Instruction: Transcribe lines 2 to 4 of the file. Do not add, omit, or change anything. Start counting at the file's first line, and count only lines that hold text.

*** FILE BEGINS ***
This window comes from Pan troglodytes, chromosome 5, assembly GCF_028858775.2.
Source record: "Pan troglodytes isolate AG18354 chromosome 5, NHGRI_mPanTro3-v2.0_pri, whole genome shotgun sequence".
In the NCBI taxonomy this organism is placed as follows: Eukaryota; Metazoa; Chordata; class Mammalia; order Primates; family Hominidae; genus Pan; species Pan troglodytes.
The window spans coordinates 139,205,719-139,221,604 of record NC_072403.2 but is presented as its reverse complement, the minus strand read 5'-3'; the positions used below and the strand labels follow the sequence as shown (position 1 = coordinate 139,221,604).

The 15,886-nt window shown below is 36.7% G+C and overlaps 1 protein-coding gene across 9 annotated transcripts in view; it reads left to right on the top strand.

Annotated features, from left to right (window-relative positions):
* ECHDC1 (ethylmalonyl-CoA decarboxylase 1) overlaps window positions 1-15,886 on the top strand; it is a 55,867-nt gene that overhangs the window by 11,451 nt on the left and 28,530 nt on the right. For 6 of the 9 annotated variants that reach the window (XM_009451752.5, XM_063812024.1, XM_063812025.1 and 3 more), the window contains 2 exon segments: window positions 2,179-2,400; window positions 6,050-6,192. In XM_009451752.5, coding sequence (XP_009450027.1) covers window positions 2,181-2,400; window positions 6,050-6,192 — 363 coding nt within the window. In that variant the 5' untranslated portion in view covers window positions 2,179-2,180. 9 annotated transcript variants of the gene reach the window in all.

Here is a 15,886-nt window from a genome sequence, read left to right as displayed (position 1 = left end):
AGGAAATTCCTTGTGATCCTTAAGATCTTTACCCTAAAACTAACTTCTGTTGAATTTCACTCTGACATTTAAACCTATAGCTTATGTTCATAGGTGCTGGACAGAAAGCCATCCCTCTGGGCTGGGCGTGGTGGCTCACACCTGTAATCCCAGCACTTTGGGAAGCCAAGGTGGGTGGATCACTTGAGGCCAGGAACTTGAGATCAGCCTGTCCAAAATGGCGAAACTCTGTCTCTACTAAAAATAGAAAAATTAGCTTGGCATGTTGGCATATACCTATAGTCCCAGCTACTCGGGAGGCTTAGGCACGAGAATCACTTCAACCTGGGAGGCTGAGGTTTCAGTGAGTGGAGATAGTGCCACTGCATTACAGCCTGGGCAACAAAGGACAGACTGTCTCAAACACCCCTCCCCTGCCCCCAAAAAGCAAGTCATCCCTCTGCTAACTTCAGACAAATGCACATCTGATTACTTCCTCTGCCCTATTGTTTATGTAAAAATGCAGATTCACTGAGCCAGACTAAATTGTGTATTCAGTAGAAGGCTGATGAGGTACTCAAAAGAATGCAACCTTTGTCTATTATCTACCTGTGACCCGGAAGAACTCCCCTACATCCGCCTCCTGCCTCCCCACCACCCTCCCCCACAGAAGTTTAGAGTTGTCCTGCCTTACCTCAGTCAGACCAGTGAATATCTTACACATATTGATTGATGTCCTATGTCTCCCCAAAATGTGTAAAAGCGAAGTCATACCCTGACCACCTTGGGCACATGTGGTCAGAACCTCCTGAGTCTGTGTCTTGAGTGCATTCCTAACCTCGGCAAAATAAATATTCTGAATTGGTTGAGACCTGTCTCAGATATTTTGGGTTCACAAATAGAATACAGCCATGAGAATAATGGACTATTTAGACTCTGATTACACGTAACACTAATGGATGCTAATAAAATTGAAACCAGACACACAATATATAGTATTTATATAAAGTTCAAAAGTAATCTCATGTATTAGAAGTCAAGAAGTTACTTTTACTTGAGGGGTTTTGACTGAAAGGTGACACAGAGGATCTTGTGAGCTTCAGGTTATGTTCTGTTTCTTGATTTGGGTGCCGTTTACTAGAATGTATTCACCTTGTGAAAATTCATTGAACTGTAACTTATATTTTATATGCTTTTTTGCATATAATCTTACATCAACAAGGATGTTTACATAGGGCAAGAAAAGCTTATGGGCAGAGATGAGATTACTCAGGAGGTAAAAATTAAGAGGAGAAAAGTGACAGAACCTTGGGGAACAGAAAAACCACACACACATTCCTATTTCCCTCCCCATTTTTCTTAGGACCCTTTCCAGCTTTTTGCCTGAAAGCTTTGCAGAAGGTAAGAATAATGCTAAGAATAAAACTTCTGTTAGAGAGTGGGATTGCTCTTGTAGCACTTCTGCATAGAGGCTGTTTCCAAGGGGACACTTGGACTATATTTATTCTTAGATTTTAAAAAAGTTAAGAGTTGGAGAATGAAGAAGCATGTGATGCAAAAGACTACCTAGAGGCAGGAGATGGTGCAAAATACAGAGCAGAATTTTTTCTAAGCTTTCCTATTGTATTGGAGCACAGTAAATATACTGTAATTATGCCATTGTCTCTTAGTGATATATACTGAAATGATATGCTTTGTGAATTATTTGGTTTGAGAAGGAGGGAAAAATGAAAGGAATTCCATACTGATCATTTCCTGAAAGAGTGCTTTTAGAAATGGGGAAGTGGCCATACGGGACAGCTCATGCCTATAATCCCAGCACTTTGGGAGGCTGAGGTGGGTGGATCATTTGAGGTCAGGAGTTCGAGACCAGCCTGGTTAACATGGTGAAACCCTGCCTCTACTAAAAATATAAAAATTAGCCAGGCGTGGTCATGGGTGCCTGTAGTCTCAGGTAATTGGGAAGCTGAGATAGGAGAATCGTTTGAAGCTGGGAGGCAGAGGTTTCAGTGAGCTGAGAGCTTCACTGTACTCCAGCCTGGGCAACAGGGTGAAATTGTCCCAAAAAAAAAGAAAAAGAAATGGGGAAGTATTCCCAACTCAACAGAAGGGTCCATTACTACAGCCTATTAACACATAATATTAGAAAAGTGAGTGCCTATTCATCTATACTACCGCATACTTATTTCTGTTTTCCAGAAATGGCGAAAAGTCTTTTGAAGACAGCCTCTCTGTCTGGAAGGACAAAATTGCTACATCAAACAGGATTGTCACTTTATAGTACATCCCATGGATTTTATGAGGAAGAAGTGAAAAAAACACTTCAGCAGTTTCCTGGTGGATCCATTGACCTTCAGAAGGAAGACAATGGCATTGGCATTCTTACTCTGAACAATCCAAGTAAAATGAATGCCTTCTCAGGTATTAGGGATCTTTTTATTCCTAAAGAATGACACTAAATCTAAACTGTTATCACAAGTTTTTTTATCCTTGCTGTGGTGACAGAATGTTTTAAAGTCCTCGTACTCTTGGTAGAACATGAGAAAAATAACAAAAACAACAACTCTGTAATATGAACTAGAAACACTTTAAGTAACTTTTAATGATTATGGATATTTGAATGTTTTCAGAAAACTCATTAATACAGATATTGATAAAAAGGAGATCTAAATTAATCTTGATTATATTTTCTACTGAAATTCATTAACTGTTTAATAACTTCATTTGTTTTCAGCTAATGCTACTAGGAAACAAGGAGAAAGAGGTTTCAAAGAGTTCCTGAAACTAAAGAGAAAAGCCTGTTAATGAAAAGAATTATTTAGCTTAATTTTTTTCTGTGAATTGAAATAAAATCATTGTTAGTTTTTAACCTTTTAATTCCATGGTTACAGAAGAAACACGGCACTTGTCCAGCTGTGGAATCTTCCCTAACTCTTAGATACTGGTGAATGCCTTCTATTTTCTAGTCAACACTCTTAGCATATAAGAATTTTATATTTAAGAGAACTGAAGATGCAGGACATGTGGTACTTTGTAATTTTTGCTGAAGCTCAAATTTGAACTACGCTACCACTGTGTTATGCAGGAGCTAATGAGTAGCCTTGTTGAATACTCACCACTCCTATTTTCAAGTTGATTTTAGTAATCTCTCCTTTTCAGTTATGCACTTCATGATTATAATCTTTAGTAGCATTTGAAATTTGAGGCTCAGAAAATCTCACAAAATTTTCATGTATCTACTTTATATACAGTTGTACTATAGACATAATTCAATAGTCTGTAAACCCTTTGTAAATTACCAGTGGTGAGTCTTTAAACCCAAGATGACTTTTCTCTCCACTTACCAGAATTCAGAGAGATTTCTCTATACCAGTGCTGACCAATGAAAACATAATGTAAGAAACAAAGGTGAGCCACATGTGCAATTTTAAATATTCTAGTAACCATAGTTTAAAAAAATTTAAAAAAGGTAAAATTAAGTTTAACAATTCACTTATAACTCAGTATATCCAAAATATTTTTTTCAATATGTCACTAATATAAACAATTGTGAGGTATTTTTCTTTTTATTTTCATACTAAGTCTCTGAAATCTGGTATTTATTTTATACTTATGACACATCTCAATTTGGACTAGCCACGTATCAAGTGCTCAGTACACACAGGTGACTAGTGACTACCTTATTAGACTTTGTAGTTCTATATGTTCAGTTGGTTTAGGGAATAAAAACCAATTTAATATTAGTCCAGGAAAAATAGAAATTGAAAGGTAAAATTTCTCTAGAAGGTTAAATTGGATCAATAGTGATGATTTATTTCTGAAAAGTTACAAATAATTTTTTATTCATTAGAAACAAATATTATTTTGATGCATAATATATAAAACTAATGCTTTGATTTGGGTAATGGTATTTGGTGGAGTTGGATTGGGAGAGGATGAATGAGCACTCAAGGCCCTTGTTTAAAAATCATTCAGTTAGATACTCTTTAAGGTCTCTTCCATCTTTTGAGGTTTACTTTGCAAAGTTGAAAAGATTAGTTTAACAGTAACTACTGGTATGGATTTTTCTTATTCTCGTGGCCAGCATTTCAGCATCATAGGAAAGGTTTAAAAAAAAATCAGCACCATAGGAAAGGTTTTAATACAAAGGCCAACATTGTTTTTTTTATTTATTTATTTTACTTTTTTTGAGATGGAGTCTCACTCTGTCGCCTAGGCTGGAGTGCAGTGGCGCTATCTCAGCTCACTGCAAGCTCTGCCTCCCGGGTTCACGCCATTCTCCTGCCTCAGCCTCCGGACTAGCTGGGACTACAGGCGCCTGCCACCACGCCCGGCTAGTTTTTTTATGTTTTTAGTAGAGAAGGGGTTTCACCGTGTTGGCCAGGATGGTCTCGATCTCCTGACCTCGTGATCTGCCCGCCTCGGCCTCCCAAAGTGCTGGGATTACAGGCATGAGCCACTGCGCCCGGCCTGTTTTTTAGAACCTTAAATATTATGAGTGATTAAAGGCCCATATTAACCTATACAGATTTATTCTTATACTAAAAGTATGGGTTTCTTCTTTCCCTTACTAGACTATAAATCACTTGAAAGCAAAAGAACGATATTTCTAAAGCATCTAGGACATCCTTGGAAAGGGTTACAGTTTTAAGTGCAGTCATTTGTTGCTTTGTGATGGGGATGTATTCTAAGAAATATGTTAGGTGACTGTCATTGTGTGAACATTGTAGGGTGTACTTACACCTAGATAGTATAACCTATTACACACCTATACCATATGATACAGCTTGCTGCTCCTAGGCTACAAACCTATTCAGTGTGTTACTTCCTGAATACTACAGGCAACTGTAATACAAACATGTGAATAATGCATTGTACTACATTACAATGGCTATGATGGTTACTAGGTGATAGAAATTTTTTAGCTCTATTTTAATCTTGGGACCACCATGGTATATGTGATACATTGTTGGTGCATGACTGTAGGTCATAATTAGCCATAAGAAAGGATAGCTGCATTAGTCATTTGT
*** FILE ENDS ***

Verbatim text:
Source record: "Pan troglodytes isolate AG18354 chromosome 5, NHGRI_mPanTro3-v2.0_pri, whole genome shotgun sequence".
In the NCBI taxonomy this organism is placed as follows: Eukaryota; Metazoa; Chordata; class Mammalia; order Primates; family Hominidae; genus Pan; species Pan troglodytes.
The window spans coordinates 139,205,719-139,221,604 of record NC_072403.2 but is presented as its reverse complement, the minus strand read 5'-3'; the positions used below and the strand labels follow the sequence as shown (position 1 = coordinate 139,221,604).